Saturday, February 28, 2004

In Santa Monica...

The strikers at the local Vons got some great publicity and a morale boost with a Kerry visit Thursday. While I'm glad the strike has for the most part ended, I'm not happy with the results of the negotiations. Bleah! At least it'll be over soon. How many more beatings can the unions take before there are virtually no benefits left?

In regards to voting next Tuesday, March 2nd, as a PTA mom (I never thought I'd be one but here I am), the California state has four bond measures, of which I am supporting two: 55 and 56. Proposition 55 will help pay for badly needed K-12 infrastructure problems. I don't think it'll have a chance given that our movie star governor is really pushing his two bonds, 57 and 58, which means attention to 55 has been nil. Hey, it was on the ballot first! Fortunately, 55 will go on the ballot again in November.

As for my opinion about 57 and 58? Steve Lopez says it best.

The inlaws actually changed party affiliation to vote for Mr. Governor over there. In my circle of a family and friends, he is still damn popular, unfortunate because hearing about our movie star governor really makes me feel sick to my stomach. "If he says we must vote for it, we really should because he knows better".

As for schools here, our superintendent has been making huge waves with his "gift" proposal. Briefly, he wanted to require that 15% of all donations be placed into a general fund, the money to be doled out to schools according to need. The larger situation is that we don't have enough money from the state and local funds to properly fund our schools. In response, the schools in the wealthier areas run huge fundraising drives to provide necessities as well as extras. Needless to say, we have a huge class divide in Santa Monica: for example, one school in a 'nonwealthy area' only generate $30,000 per year in donations while at the other end Malibu High brings in one million a year. School board meetings have turned into rowdy affairs. In the end, the school board plans to support a modified plan: 15% of the first $100,000 to be donated to the general fund, with decreasing percentages of amounts beyond the first $100,000.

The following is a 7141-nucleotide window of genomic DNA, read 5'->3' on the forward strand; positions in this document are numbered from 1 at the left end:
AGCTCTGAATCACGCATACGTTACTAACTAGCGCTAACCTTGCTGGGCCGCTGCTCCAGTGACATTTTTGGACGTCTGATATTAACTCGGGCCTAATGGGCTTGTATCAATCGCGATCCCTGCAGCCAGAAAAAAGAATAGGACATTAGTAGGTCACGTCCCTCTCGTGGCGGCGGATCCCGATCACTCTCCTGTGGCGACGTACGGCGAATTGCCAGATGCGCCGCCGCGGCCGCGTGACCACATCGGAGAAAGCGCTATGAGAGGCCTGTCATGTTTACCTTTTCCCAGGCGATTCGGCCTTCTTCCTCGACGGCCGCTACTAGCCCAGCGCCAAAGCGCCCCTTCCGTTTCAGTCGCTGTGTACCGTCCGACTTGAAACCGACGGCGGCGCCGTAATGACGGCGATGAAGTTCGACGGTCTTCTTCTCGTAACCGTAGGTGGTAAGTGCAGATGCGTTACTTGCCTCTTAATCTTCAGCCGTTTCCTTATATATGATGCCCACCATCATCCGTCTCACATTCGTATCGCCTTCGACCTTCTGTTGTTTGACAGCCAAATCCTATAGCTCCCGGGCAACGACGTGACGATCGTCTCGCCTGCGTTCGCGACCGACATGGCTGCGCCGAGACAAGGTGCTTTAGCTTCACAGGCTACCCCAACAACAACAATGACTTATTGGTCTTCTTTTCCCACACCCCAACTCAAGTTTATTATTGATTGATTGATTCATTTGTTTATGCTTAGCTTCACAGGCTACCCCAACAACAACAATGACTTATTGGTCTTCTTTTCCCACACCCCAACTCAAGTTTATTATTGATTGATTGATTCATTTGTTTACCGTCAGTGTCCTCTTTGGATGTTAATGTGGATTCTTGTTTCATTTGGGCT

Then there's the CEPS deal. A group of activist parents started the Committee for Excellence in Public Schools with the goal to provide a steady revenue stream for our school district. The money will come from the City of Santa Monica, who has been very generous and supportive of schools in the past. To do this will require a charter amendment, meaning the proposal needs to get on the ballot November. The Santa Monica Chamber of Commerce has come out in support of this amendment. However, quite a bit of opposition is coming from the city unions, understandably, but also from the local media, the Santa Monica Daily Press. When I was phonebanking the other day for CEPS, a number of parents I contacted were already turned off by the media. The organizers need to address these criticisms better.